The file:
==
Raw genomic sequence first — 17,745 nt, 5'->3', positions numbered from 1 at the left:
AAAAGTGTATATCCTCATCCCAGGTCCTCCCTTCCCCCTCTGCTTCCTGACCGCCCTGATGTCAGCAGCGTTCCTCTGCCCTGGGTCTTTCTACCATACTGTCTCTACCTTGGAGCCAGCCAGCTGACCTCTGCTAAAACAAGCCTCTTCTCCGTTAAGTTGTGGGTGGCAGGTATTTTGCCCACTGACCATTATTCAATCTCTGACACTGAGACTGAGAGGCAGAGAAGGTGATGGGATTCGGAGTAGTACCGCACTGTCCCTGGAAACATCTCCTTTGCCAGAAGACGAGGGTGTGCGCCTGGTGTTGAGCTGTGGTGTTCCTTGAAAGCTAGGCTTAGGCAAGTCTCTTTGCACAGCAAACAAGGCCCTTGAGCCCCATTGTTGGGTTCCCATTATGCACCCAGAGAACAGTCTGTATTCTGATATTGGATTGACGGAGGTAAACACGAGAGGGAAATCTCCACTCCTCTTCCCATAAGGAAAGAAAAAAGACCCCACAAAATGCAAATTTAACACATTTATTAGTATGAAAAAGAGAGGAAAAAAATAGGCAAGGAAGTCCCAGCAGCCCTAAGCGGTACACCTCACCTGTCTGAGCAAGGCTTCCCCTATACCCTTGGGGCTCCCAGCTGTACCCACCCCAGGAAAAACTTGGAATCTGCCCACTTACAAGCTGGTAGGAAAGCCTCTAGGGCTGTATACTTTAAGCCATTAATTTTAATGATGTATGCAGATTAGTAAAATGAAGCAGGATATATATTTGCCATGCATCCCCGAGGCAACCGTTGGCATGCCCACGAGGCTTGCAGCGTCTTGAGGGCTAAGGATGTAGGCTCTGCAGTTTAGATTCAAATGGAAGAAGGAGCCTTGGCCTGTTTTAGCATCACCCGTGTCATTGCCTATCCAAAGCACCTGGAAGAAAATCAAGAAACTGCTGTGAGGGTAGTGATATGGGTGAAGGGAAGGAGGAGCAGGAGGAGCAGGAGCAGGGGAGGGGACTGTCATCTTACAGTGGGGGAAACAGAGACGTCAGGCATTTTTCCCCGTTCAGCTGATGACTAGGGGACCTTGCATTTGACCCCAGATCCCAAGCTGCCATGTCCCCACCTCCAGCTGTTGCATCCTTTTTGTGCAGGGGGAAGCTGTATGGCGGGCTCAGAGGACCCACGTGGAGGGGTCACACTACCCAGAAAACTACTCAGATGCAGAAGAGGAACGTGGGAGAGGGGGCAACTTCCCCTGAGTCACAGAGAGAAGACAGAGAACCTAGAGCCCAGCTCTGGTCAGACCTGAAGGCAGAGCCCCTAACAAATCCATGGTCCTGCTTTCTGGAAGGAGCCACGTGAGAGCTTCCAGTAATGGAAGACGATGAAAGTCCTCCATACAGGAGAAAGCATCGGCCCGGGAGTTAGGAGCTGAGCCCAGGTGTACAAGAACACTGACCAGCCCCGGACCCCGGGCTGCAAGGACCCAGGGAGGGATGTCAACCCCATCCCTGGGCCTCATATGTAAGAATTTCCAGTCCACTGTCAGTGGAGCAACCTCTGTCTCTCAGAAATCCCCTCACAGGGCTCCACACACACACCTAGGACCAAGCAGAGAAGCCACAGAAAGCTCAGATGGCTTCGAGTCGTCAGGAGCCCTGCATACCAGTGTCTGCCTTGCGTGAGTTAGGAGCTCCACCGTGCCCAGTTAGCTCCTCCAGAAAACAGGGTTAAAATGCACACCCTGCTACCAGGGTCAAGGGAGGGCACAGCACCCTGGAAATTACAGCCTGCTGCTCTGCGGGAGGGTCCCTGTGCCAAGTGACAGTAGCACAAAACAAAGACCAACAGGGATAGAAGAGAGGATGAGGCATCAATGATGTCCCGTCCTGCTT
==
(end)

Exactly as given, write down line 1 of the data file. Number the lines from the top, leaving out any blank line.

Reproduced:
Raw genomic sequence first — 17,745 nt, 5'->3', positions numbered from 1 at the left: